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Measuring an excited state of 23Mg helps to understand stellar explosions

Physics professor Jordi José participates in an international project in which, the measurement of an unstable state of 23Mg, lasting only 10^(-14) seconds, has allowed the possible detection of gamma rays from stellar explosions to be precisely quantified
Measuring an excited state of 23Mg helps to understand stellar explosions
GK Persei (or Nova Persei 1901) was a particularly bright nova observed from Earth in 1901. It features a nebular envelope of material ejected in the explosion, an expanding cloud of gas and dust that travels about 1200 km /s.

The novae are thermonuclear explosions of stellar origin. They occur on the surface of white dwarf stars, revitalized at the end of their evolution through the transfer of matter from a companion, in binary star systems. It is the second most frequent type of stellar thermonuclear explosion in our Galaxy, after X-ray eruptive sources (or X-ray bursts). In fact, in the Milky Way alone, about 40 - 50 nova explosions occur each year.

During a nova explosion, the white dwarf star undergoes a remarkable increase in brightness (luminosity), reaching 10000 - 100000 times that of the Sun, and is accompanied by the ejection, at thousands of kilometers per second, of 10-7 - 10-4 solar masses of material strongly processed by nuclear reactions. The combined use of different techniques, such as spectroscopic determinations of chemical abundances in the ejected material, photometric studies of the light curve, as well as hydrodynamic simulations of the explosion, have contributed to understanding and characterizing these explosions. In fact, it is thought that novae are mainly responsible for the synthesis of some isotopes of carbon, nitrogen and oxygen (13C, 15N and 17O) found in the Universe. An as yet unconfirmed prediction, however, proposes that during these explosions, certain radioactive nuclei are generated, such as sodium-22 (22Na), the decay which gives rise to gamma rays of 1,275 MeV, potentially detectable. Unfortunately, the expected production of 22Na in novae strongly depends on the rate of the nuclear reaction 22Na + proton --> 23Mg + gamma, which presents a large uncertainty, due to the unknown properties of the energy state 7785.0(7) keV of 23Mg. In fact, the amount of 22Na ejected in a nova is proportional to the duration (half-life) of this state, t, in the form, t0.7.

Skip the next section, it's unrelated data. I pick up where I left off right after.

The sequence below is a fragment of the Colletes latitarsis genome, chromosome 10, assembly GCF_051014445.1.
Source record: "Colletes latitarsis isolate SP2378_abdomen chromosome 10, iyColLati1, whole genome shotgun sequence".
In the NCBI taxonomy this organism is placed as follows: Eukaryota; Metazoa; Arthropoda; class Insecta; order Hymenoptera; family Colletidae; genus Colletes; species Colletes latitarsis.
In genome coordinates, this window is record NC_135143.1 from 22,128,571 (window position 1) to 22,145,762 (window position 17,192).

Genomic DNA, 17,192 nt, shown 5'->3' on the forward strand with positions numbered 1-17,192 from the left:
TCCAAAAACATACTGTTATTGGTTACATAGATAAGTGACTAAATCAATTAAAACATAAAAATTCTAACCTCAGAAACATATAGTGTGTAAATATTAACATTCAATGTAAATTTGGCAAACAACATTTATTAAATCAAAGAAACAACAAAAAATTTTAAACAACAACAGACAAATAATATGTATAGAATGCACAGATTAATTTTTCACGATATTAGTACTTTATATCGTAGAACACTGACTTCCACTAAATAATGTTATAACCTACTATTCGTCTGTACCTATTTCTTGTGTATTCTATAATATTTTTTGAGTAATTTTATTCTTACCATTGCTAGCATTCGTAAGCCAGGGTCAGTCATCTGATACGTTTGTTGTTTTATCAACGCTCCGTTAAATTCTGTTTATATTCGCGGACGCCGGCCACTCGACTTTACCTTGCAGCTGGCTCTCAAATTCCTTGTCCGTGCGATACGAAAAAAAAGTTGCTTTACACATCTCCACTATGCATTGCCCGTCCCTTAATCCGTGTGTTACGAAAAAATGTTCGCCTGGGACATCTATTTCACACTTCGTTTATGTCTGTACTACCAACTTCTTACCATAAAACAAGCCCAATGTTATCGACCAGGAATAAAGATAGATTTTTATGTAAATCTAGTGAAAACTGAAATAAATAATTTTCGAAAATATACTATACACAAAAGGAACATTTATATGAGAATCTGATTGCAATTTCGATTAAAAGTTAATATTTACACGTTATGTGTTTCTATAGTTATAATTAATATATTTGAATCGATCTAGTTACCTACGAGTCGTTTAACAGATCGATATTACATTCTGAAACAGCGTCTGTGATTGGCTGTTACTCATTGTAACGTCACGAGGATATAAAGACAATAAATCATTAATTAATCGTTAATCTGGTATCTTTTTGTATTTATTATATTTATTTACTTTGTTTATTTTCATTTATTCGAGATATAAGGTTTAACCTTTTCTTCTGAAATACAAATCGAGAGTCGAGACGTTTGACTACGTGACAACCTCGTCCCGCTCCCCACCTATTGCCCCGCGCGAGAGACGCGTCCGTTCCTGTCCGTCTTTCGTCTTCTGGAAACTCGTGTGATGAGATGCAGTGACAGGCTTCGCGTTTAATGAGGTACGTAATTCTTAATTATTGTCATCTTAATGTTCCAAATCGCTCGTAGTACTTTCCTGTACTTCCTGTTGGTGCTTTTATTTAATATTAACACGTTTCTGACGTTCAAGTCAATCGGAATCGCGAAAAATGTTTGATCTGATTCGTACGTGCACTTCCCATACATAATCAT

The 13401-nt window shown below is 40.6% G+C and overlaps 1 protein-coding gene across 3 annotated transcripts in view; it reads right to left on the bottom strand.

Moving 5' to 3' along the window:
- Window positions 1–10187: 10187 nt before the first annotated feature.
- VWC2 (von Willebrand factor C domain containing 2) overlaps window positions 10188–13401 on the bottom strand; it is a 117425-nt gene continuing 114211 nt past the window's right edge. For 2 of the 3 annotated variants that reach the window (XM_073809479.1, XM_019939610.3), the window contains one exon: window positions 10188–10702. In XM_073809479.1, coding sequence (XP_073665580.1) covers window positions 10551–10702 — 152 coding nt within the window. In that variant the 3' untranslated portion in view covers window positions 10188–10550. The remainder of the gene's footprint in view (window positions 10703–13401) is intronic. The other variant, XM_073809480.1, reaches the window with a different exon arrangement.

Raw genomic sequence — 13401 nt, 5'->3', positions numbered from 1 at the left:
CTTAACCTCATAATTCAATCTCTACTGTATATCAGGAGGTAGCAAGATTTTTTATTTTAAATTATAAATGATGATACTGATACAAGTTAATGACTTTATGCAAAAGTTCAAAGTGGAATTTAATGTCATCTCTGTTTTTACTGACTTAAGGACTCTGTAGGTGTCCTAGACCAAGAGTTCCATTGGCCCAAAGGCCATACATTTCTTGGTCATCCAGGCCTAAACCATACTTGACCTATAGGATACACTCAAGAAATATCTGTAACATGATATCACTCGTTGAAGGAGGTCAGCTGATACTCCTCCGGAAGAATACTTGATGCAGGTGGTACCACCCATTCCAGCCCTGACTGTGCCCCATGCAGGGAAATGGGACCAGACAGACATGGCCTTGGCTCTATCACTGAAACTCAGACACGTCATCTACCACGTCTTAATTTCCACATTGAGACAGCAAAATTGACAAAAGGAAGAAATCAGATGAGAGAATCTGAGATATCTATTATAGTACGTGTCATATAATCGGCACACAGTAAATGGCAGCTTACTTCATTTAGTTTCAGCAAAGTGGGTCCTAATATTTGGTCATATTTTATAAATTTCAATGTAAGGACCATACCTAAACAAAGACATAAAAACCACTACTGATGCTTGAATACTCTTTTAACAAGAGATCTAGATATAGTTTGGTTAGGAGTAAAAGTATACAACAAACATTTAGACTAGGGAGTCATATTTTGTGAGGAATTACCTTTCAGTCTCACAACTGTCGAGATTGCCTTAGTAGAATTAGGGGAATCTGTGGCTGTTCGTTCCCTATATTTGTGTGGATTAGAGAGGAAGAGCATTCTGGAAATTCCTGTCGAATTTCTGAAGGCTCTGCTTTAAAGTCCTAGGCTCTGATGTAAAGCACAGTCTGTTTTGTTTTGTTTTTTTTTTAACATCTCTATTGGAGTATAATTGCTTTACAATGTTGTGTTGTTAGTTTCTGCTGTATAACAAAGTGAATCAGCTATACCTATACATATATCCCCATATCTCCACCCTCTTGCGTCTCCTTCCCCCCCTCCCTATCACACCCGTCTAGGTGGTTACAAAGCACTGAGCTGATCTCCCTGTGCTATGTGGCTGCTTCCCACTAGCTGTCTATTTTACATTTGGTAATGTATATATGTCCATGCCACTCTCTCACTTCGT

To date, there have been strong discrepancies regarding the duration of this state, with proposed values between 1 and 12 fs (ie, between 10-15 and 1.2x10-14 s). The measurement of nuclear processes of such short duration constitutes a real challenge. A new study, published this week in Nature Communications, in which 62 researchers from 35 scientific institutions have collaborated, with the notable participation of UPC physics professor Jordi José, presents the results of a new study that combines new techniques of analysis of correlations between particles and measurements of speed differences to determine the duration of this state, obtaining a new value of 11 fs.

The experiments have been carried out with the AGATA, VAMOS++ and SPIDER detectors at the GANIL ion accelerator (Caen, France). These experiments significantly reduce the uncertainty associated with the production of 22Na in novae. Instruments such as the future COSI space telescope should be able to detect 22Na in nova explosions up to 13,000 light-years away. The simulations presented in this study have been carried out using the MESA and SHIVA codes (the latter developed entirely at the UPC).


Fougères, C., de Oliveira Santos, F., José, J. et al. Search for 22Na in novae supported by a novel method for measuring femtosecond nuclear lifetimes. Nat Commun 14, 4536 (2023)

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